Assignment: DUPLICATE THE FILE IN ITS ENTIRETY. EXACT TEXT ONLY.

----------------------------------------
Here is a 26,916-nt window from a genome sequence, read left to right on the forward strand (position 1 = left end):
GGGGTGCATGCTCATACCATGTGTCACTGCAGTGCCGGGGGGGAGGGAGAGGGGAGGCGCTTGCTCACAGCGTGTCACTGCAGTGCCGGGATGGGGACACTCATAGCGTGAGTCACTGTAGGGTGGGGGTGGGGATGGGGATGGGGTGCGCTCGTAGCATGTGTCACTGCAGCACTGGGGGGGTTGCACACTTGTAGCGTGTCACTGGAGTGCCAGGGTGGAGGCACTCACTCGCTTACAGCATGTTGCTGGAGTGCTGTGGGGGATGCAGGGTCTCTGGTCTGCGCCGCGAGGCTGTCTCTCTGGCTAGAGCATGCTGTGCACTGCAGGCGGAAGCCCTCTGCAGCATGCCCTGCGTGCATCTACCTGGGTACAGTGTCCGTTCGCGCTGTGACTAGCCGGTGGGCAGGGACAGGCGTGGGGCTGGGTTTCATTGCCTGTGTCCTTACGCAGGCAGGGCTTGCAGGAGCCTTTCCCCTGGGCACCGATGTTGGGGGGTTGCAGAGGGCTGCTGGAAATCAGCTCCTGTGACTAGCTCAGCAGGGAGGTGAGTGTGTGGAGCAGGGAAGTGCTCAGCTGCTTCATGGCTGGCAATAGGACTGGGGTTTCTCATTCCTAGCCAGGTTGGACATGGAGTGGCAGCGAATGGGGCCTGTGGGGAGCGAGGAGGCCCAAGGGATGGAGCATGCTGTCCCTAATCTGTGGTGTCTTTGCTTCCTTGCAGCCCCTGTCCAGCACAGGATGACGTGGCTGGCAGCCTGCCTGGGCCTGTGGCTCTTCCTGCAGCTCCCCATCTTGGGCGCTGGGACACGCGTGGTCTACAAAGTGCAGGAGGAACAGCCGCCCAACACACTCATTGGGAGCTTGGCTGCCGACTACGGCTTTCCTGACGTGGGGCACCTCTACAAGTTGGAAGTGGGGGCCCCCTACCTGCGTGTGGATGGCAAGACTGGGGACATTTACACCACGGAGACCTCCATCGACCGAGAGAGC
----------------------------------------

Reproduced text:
Here is a 26,916-nt window from a genome sequence, read left to right on the forward strand (position 1 = left end):
GGGGTGCATGCTCATACCATGTGTCACTGCAGTGCCGGGGGGGAGGGAGAGGGGAGGCGCTTGCTCACAGCGTGTCACTGCAGTGCCGGGATGGGGACACTCATAGCGTGAGTCACTGTAGGGTGGGGGTGGGGATGGGGATGGGGTGCGCTCGTAGCATGTGTCACTGCAGCACTGGGGGGGTTGCACACTTGTAGCGTGTCACTGGAGTGCCAGGGTGGAGGCACTCACTCGCTTACAGCATGTTGCTGGAGTGCTGTGGGGGATGCAGGGTCTCTGGTCTGCGCCGCGAGGCTGTCTCTCTGGCTAGAGCATGCTGTGCACTGCAGGCGGAAGCCCTCTGCAGCATGCCCTGCGTGCATCTACCTGGGTACAGTGTCCGTTCGCGCTGTGACTAGCCGGTGGGCAGGGACAGGCGTGGGGCTGGGTTTCATTGCCTGTGTCCTTACGCAGGCAGGGCTTGCAGGAGCCTTTCCCCTGGGCACCGATGTTGGGGGGTTGCAGAGGGCTGCTGGAAATCAGCTCCTGTGACTAGCTCAGCAGGGAGGTGAGTGTGTGGAGCAGGGAAGTGCTCAGCTGCTTCATGGCTGGCAATAGGACTGGGGTTTCTCATTCCTAGCCAGGTTGGACATGGAGTGGCAGCGAATGGGGCCTGTGGGGAGCGAGGAGGCCCAAGGGATGGAGCATGCTGTCCCTAATCTGTGGTGTCTTTGCTTCCTTGCAGCCCCTGTCCAGCACAGGATGACGTGGCTGGCAGCCTGCCTGGGCCTGTGGCTCTTCCTGCAGCTCCCCATCTTGGGCGCTGGGACACGCGTGGTCTACAAAGTGCAGGAGGAACAGCCGCCCAACACACTCATTGGGAGCTTGGCTGCCGACTACGGCTTTCCTGACGTGGGGCACCTCTACAAGTTGGAAGTGGGGGCCCCCTACCTGCGTGTGGATGGCAAGACTGGGGACATTTACACCACGGAGACCTCCATCGACCGAGAGAGC